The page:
It was a time when the majority of brewers were still only small scale and the majority of these were publican brewers, though there were many large scale specialist brewing companies, particularly in London, and Burton on Trent. However, the most underlying trend of the century was the decline of the small brewer and the gradual concentration of output by the bigger breweries (1) encouraged by increased mechanization, better transport and the ever increasing urban population. The following figures illustrate this trend:

No. of Common Brewers No. of Publican Brewers
1840 2,646 27,125
1890 2,330 6,350

Licensing Laws also had some effect on the ways breweries developed. From the 1830s Beer Duty was replaced by a duty on the raw materials, that is the malt and hops, and the breweries needed only to be open for inspection. This had come about because there was no accurate means of measuring the strength of the beer on which the duty was charged. Another Act of 1847 sanctioned the use of sugar (2). 1830 also saw the passing of the Beerhouse Act which allowed any householder assessed on the poor rates to procure a licence to retail beer on his own premises for two guineas a year. Magistrates had no power to withhold these licences as one purpose of this Act was to control the drinking of spirits.

However by 1869 the beerhouses were put back under the control of the magistrates due to the concern about the conditions of some of the houses and the problem of policing them. At this time there were 9,000 fully licensed public houses and 49,000 beerhouses in England and Wales (3).

The middle of the nineteenth century saw a large number of breweries in existence, the majority being small brew pubs, but with an underlying trend towards large specialist breweries. The following table shows how this had developed by the end of the century and the early part of the twentieth century:

Brewers producing: 1870 1890 1914
less than 1,000 barrels 6,506 9,936 2,536
1,000 – 10,000 1,809 1,447 580
10,000 – 20,000 210 274 197
20,000 – 100,000 128 255 280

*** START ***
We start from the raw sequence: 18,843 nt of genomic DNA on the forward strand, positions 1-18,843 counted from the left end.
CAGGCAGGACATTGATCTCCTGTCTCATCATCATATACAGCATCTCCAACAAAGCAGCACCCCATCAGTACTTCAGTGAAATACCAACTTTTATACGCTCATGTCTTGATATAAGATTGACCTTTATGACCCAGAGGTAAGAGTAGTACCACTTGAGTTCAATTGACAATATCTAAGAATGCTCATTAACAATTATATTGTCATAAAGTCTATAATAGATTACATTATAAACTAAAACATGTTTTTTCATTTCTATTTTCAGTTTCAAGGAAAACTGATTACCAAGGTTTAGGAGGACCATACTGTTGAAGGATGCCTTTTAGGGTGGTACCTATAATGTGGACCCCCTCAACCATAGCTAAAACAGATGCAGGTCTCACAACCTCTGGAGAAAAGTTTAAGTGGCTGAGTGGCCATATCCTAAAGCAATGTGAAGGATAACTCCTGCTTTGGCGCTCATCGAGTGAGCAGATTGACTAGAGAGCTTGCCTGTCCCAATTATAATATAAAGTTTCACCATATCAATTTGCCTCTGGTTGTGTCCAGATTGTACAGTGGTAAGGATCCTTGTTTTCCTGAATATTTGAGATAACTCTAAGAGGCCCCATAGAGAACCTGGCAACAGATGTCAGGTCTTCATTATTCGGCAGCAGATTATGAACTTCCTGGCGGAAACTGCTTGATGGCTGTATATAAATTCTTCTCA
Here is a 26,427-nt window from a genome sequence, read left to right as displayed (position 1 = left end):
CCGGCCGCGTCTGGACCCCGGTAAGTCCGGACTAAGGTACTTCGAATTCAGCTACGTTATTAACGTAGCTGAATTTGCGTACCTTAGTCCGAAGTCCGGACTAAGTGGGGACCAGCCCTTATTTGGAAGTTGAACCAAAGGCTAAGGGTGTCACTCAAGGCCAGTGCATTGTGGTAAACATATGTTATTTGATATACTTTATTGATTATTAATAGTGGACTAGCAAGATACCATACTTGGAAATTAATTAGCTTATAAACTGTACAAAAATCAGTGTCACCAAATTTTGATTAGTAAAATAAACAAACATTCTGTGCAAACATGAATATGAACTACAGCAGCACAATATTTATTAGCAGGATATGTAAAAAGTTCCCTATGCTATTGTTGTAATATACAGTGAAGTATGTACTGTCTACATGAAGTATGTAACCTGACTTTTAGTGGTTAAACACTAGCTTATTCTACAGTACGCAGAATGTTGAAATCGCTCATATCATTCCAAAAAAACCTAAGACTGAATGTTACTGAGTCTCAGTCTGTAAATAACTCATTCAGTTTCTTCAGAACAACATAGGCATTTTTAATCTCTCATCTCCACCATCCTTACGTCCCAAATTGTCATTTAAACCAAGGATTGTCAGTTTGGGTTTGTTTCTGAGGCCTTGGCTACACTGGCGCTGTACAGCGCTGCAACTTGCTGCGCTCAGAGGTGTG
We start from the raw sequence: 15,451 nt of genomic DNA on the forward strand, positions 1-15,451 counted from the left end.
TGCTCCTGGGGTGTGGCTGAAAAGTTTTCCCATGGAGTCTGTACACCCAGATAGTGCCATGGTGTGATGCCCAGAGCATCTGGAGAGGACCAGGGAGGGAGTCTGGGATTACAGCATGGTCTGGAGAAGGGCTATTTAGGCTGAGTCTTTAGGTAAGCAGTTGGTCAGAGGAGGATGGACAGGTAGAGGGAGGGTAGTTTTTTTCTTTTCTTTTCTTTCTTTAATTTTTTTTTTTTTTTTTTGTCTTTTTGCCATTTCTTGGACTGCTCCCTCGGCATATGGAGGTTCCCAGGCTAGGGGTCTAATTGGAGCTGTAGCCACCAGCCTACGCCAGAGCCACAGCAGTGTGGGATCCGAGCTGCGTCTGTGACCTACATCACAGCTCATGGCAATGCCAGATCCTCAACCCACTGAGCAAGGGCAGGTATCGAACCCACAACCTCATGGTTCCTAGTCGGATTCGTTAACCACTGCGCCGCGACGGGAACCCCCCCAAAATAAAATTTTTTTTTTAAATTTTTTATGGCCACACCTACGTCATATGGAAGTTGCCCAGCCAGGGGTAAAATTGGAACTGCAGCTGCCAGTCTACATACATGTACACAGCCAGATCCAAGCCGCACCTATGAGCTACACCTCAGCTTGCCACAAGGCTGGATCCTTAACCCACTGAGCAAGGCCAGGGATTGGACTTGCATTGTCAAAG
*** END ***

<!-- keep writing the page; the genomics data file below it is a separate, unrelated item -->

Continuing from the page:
100,000 – 500,00 23 34 46
500,000 – 1,000,000 3 2 5
1,000,000 - 0 2 3


By 1880 Beer Duty had been reintroduced on the 'Free Mash Tun' policy, the duty being paid on the unfermented wort using a sacchrometer to measure the original gravity. The 1880's also saw breweries being floated on the Stock Exchange beginning with Guinness who were floated for £6 million. Brewery shares boomed which had the effect of increasing the prices of public houses as brewers competed for them in order to maintain and increase outlets to keep their shareholders happy. The tied-house system began to develop from this period onwards becoming one of the important features of the modern industry. At this time too many small breweries were being bought up so that their retail outlets could be acquired. Many of the big brewers began to merge and such companies as Watneys, Combe & Reid, Mitchells & Butler, and the Newcastle Brewery Company were formed, usually accompanied by a reconstruction of the breweries, concentrating on larger more efficient units.

It was also a period when more scientific methods were being applied to the manufacturing of beer. The introduction of the sacchrometer and the thermometer had enabled more control to be possible in the production of beer but some of the large brewers such as Guinness, Allsopp, and Ind Coope were employing scientists to examine their products and to analyse the reasons for bad beers or variations from normal quality. This helped bring about a more reliable product which would, in some cases, become the basis for national sales (5).

This sort of quality control helped bottled beers to develop from about the 1870s onwards though only on a small scale (6). All this led to an increase in the optimum size of a brewery as control of the process became more exact. At the same time improving transport systems were making market areas bigger.

The Temperance movement also exerted some influence on the industry resulting in the 1872 Licensing Act which had some effect on the hours of opening. This Act reinforced the powers of the magistrates to control licences and introduced the six day licence at a cheaper rate to the seven day and laid down severe penalties for the sale of adulterated liquor (7). The influence of the movement lasted well into the twentieth century causing much hostility between them and the brewers. The brewers eventually founded the Brewers Society to help unite against such opposition.

In Lincolnshire at this time we can see from Whites and then Kelley's Directories that the number of brewers in the county increased during the nineteenth century up to the 1880s then they start to decline again in line with what was happening nationally.

1826 43
1856 158
1872 181
1882 209
1892 135

The majority of them seem to be publican brewers, who very often had some other occupation as well, such as maltsters, farmers, coal merchants, corn merchants, Inland Revenue Officers, auctioneers. It is not until the 1872 Directory that specialist breweries seem to be appearing. One reason for the large number of brewers must have been poor transport facilities. Beer was a bulky product to transport and the market for any brewery by land carriage was only four to six miles, so each brewery could only serve a small area. As one of the main ingredients of beer is malt there were many maltings in the county, so much so that in 1853, in Lincoln, the Justices sought to reduce their number.